April 23, 2013 > Mayor Nagy expresses optimism, Chamber CEO announces retirement
Mayor Nagy expresses optimism, Chamber CEO announces retirement
At a meeting of civic leaders, Newark Mayor Al Nagy expressed "cautious optimism" about the fiscal future of Newark. His address was tempered by the announcement by Newark Chamber CEO Linda Ashley of her retirement at the close of Summerfest festivities on July 14, 2013. A search for a new President/CEO has resulted in the appointment of Judy Mooney who will serve as "Interim" immediately, becoming permanent upon Ashley's retirement. Linda has served since 2004 when asked to resurrect the ailing organization - an accomplishment that has been a "huge challenge" but successful. Now she feels it is time to tackle the rest of her "to do" list.
Mayor Nagy expressed confidence in the City of Newark and spoke of the challenges it has faced in his first term of office. He noted that although Measure U funds have allowed the City to close the budget gap created during the difficult economic recessionary times, these funds will sunset in 2015 and economic recovery, although beginning to appear, is far from certain. The combination of Measure U funds and an uptick in hotel tax revenue is estimated to build City Uncertainty Reserves to $5 million. At this time, the City's budget is projected to balance with a small surplus. Aging assets, however, have put significant financial pressure on Capital Reserves, an area of concern that must be addressed in the near future.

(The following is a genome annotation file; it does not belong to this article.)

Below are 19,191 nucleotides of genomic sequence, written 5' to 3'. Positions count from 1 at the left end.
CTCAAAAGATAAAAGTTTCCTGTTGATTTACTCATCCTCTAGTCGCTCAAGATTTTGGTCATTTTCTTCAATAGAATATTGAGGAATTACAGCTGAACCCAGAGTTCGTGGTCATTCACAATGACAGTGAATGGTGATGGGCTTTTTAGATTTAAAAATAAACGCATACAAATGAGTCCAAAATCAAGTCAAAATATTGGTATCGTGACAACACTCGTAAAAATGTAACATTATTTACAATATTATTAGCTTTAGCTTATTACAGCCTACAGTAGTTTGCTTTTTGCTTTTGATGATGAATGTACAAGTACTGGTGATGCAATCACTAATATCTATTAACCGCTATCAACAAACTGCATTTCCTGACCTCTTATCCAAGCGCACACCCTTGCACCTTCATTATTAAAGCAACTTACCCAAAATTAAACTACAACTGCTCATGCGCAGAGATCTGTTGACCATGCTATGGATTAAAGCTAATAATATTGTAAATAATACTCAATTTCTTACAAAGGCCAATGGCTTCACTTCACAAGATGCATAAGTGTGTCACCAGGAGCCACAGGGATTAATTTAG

Although Newark has suffered through financial hardship, the Mayor argued that the quality of life remains high, citing a plethora of recreational facilities and the "real hidden treasure" of "our people and their willingness to give of their time to support a variety of causes." Volunteerism and coordination with a wide variety of ethnic and religious groups is at the heart of Newark as well as active engagement with education facilities and programs - public and private. Development of Transit Oriented Development, NewPark area, Cherry Logistics Center and Pacific Research Center were a few of the economic stimulants noted in the Mayor's speech.
In conclusion, Mayor Nagy said that even though Newark has not been immune to a "down economy," he believes the City remains a "special place."